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American Quarterly 57.1 (2005) 279-288

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Celebrating Freedom and Ethnicity

Festivals of Freedom: Memory and Meaning in African American Emancipation Celebrations, 1808-1915. By Mitch Kachun. Amherst: University of Massachusetts Press, 2003. 339 pages. $39.95 (cloth).
Japanese American Celebration and Conflict: A History of Ethnic Identity and Festival, 1934-1990. By Lon Kurashige. Berkeley: University of California Press, 2002. 274 pages. $18.95 (paper).

In recent years, public celebrations have become an important site for scholars to examine nationalism, conflicts, identities, and memories.1 Anthropologists have long considered the importance of rituals, carnivals, and rites of passage in examining the values of community, nation, and people.2 In the last two decades, scholars in American studies, history, literature, cultural studies, ethnic studies, and performance studies have followed their counterparts in anthropology to study the meaning of public rituals and celebrations.

Mitch Kachun's Festivals of Freedom: Memory and Meaning in African American Emancipation Celebrations, 1808-1915 and Lon Kurashige's Japanese American Celebration and Conflict: A History of Ethnic Identity and Festival, 1934-1990 are groundbreaking new studies that analyze cultural productions to illuminate how minorities used the public space to contest and challenge American national culture and identity. These two volumes are the first book-length works on the history of African American emancipation celebrations and Nisei Week festivals, respectively. While Kachun turns critical attention to the national scale of freedom day celebrations, Kurashige provides a nuanced analysis of a local ethnic celebration in Los Angeles. Although each author pays attention to his particular historical subjects, the works have some similar trajectories. By using an interdisciplinary approach, each author effectively establishes the critical method of analyzing the complexity and contradictory meanings in public celebrations. Informed by ethnic studies, both authors deftly explore how nonwhite groups contested the public space to reconfigure their racialization and ethnicization by crafting a favorable public memory. Ceremonies served to ease racial tensions and to forge a group identity. [End Page 279] Similarly, both authors reject the assimilation framework and instead focus on the conflicts internal to each group that were surfaced in the celebration. While Kachun articulates the manifestation of double consciousness in African American communities, Kurashige reveals the failure of biculturalism in thwarting the internment of Japanese Americans. Both authors also address how each group attempted to resolve a difficult past: Kachun analyzes African American ambivalence toward the legacy of slavery, while Kurashige discusses the conflicting views of Japanese Americans on the history of internment.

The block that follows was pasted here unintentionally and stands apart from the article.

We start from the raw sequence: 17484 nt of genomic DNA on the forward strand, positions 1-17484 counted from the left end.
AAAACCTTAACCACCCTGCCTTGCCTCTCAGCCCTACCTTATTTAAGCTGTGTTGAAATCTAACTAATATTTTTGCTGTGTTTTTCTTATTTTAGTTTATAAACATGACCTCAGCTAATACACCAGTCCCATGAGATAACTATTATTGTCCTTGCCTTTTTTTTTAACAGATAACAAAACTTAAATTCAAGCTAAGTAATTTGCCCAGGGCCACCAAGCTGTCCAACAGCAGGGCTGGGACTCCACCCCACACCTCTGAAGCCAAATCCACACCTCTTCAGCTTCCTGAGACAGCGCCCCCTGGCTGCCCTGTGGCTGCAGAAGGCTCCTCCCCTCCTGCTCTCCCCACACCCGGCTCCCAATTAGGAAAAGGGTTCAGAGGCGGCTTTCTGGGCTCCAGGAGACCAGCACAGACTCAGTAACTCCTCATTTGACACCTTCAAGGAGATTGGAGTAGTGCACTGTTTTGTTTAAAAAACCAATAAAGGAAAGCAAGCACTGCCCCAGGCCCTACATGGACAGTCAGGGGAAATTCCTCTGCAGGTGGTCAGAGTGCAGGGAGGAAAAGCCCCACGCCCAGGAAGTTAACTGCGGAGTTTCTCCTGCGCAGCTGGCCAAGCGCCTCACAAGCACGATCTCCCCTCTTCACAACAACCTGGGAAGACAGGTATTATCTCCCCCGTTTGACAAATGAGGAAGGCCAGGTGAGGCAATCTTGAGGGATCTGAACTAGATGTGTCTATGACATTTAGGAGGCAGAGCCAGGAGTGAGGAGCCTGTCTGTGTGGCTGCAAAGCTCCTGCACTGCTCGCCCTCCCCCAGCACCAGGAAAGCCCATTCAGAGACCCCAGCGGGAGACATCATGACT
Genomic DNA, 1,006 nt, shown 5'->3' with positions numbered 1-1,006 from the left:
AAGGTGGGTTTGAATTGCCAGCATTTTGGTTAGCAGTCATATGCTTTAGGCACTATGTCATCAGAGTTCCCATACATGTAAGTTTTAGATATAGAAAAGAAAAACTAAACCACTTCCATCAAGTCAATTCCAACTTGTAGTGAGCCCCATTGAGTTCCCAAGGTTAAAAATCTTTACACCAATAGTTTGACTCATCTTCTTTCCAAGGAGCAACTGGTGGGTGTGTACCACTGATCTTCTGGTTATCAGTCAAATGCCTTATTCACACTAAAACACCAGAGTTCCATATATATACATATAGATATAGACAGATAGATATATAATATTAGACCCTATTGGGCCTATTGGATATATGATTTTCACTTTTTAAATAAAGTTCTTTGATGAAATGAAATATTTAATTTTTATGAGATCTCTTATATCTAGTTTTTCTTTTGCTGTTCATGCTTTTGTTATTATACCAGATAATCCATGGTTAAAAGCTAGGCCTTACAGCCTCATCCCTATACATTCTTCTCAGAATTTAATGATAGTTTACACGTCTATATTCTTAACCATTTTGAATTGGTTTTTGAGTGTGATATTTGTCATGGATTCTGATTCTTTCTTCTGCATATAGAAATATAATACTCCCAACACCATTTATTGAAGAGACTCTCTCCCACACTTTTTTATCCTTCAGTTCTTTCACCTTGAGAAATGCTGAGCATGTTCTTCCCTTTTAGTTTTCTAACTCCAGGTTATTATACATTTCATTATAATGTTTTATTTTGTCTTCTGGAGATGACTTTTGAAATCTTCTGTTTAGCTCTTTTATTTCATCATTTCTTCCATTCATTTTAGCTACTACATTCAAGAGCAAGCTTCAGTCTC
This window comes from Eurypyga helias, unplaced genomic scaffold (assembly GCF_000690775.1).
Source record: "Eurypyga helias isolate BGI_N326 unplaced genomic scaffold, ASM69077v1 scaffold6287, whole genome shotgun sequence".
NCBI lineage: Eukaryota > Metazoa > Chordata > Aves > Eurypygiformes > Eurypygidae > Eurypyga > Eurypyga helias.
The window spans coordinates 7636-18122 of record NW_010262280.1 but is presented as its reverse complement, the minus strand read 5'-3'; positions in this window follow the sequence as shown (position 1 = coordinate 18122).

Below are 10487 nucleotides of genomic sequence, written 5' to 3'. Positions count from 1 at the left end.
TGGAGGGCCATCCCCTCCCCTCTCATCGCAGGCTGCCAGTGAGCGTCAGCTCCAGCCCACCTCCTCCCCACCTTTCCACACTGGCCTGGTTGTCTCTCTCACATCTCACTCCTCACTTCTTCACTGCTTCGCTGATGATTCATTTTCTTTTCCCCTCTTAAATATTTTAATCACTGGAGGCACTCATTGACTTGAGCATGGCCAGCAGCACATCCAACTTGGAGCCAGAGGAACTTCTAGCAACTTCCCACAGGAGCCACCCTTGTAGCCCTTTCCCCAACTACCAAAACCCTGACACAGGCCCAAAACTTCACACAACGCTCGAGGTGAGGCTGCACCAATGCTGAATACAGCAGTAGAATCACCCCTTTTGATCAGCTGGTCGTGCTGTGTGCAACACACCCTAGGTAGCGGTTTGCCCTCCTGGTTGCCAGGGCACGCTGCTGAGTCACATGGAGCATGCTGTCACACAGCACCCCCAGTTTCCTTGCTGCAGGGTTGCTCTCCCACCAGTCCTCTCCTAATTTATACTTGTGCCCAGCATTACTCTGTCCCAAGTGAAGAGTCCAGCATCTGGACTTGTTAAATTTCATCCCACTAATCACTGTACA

Drawing upon a diverse array of primary sources, such as archival collections, mainstream and African American newspapers, and African American convention minutes, speeches, and writings, as well as a wide range of secondary sources, Kachun provides an impressive analysis of how African American leaders used freedom celebrations to create a collective memory, to uplift the race, and, more importantly, to claim their political rights. Through dividing the freedom day celebrations into four periods, foundations (1808-1834), maturation (1834-1862), expansion and fragmentation (1862-1870s), and remembrance and amnesia (1870s-1910s), Kachun effectively demonstrates that the changes in the freedom celebrations were an important indication of African American identity formation and of volatile black and white racial relations.

Kachun traces the origin of the freedom day celebrations back to the tradition of slave trade festivals in New England: the outdoor celebrations were a way for bonded African Americans to claim the public space and to articulate political identities, especially in the celebration known as Negro Election Day in both colonial and antebellum periods. While Kachun convincingly argues that the freedom day celebrations broke away from the African-inspired festive performance of the slave trade celebrations to the American version of formal oration in order to indicate that "Africans in the United States, by the 1830s, had become African Americans" (20), it might have been more interesting if Kachun had described more extensively the celebration scenes so that one could more easily discern how these transformations occurred.

The intention of his argument is to link the origin, development, and decline of the freedom day celebrations to the political struggle of...


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